By Charlie Senack
Black History Month is about to begin in a year that organizers say is more important than ever because 2020 showed how divided the world still is, and how much work needs to be done.
The celebrations, which began on Jan. 30 and end on Feb. 27, will take place virtually this year due to COVID-19 restrictions. With a stay-at-home order in effect in Ontario, the hope is that more people will attend and educate themselves on Black history.
Sarah Onyango, outreach, public and media relations coordinator for Black History Ottawa, said many event organizers are being challenged to present activities that are both visually engaging and relevant in this moment of reckoning.
Black History Ottawa has been running in the city since 1985 and keeping the tradition alive.
“For over two decades now, at least for our Black communities, February has been a time to really focus on the contributions we have made to building this country into the diverse and dynamic nation it has become,” said Onyango. “It is a time to challenge, in a forceful and concentrated manner, the erasure of Black history and the negative mainstream narratives which tend to focus on dysfunction and pathology rather than achievement and resilience. It is a time to reassert the extent to which Blacks are rooted and belong on Turtle Island alongside the original inhabitants and successive waves of settlers. It is a time to affirm the value of that Black tile in the Canadian mosaic.”
A virtual opening ceremony was held on Jan. 30 which focused on the theme of “Our Canadian Story: Still on the Front Lines,” which honours and recognizes people fighting two pandemics: COVID-19 and anti-Black racism. In the afternoon, the program reflected Ottawa’s Black cultural diversity.
While celebrations are underway in Ottawa, the Ontario Black History Society (OBHS) is also planning a month of events. Because of the pandemic, their events will also look different this year, but they are finding new ways to adapt their programming.
“Due to COVID-19 we are not hosting our annual brunch, but it is important for us to continue the tradition of marking Black History Month, and so we decided to continue with virtual programming,” stated Natasha Henry, president of OBHS.
“As part of our brunch, we give awards to individuals and organizations in our community,” she added. “But because of COVID[-19], I guess it isn’t a celebration mood, so instead we decided to recognize individuals and organizations who have helped alleviate the impacts of [COVID-19].”
This year, a new OBHS speaker series has been launched which will have an engaging presentation every week throughout the month of February. The series focuses on different topics, such as a storytelling presentation and a panel on Black history sites in Ontario.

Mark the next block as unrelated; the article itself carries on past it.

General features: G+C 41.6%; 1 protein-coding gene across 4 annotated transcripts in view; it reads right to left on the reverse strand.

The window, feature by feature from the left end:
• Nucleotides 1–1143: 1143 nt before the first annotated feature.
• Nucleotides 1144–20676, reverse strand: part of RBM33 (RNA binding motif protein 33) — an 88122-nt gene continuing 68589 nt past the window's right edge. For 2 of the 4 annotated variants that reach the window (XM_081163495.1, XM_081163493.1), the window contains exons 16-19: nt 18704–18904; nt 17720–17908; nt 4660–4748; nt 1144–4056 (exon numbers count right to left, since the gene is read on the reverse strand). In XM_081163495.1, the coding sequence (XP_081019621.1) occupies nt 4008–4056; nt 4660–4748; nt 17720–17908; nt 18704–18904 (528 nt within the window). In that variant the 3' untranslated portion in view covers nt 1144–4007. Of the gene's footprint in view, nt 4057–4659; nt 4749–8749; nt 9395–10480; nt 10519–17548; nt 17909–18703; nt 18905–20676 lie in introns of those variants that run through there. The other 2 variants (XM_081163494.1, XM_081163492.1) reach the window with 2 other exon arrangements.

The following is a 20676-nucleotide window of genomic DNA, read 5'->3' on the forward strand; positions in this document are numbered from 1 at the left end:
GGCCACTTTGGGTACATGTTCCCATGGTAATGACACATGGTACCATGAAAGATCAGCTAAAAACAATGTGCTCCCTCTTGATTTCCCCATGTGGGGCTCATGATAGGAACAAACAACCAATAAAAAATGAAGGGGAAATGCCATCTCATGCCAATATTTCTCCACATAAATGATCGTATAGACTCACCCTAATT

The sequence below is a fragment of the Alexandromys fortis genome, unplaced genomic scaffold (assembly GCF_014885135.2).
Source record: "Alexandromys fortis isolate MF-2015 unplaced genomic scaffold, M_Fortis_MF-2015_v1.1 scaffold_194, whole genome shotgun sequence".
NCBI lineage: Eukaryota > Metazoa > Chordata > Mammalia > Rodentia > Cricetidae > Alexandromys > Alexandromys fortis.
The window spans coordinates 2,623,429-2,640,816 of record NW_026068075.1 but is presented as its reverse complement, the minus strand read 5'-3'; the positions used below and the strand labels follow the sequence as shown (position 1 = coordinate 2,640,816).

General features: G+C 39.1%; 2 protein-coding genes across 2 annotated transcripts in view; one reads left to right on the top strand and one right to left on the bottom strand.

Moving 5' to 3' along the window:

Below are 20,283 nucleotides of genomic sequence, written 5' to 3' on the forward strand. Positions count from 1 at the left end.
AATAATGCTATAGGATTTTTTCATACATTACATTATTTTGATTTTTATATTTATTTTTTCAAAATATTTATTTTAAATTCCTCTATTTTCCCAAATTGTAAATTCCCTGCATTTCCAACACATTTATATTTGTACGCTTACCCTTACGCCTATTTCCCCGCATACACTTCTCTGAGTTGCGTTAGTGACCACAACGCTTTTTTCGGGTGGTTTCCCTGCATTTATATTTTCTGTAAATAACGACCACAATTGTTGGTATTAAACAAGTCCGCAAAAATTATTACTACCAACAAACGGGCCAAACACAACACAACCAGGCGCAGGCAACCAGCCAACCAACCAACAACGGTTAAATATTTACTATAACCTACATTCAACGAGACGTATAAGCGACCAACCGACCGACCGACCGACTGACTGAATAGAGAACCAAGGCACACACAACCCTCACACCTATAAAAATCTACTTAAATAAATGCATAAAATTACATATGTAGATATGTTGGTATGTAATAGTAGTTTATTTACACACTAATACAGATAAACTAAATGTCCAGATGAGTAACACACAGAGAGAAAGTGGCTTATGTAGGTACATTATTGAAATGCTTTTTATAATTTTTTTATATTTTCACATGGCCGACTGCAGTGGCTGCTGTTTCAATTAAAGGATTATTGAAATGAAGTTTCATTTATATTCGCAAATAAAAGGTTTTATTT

Henry said a global health pandemic won’t get in the way of stopping the tradition of Black History Month which has gone on for generations and added, given the state of racial unrest, these discussions need to take place now more than ever.
Last spring, 26-year-old Breanna Taylor was fatally shot six times by police in Louisville, Kentucky after they forced entry into her apartment as part of a drug investigation on March 13.
On May 25, 2020, there was global uproar after the death of 46-year-old George Floyd, who was killed by Minneapolis police after being arrested for allegedly trying to use a counterfeit $20 bill at a corner store.
While these incidents took place in the United States, Henry says their impact is also felt here in Canada.
“These issues are borderless, so it’s absolutely still important in Canada and we have our own history to be reckoned with,” she said. “It continues to remain important given what unfolded in the spring with social unrest, the Black Lives Matter movement and given what we saw a few weeks back at Capitol Hill in Washington. We continue efforts to disrupt white supremacy and white socialism.”
Onyango agrees, and said Canadians shouldn’t be blindsided by the way Black and marginalized communities have been treated in this country in the past and that white supremacy lives on.
On Oct. 20, 2020, Ottawa Police Const. Daniel Montsion was found to be not guilty of manslaughter, aggravated assault and assault with a weapon in connection to the 2016 death of 37-year-old Abdirahman Abdi.
Abdi died outside of his Hilda Street apartment in Kitchissippi following the confrontation, which led to countless protests and rallies organized by Black Lives Matter and the Justice for Abdirahman Abdi Coalition. After the verdict was delivered in the fall, members of the two groups marched through downtown Ottawa demanding justice.
“I have discovered that anti-Black racism in Canada is just as bad as it is across the border, except that here, the perpetrators put a smile on it,” said Onyango. “Just ask the early Black settlers in the Maritimes, out west and in southern Ontario. Ask the West Indians who could only get into Canada in the postwar years through labour schemes because of the whites-only immigration policy. Canada can do better by dismantling the institutionalized white supremacy that robs this country of great talent.”
The organizers of both Black History Ottawa and the Ontario Black History Society hope people from all walks of life will attend their celebrations to educate themselves on Black Canadian history.
For more information on virtual activities in Ottawa throughout the month of February, visit blackhistoryottawa.com. And to find out more about events taking place throughout the province, visit the OBHS website blackhistorysociety.ca.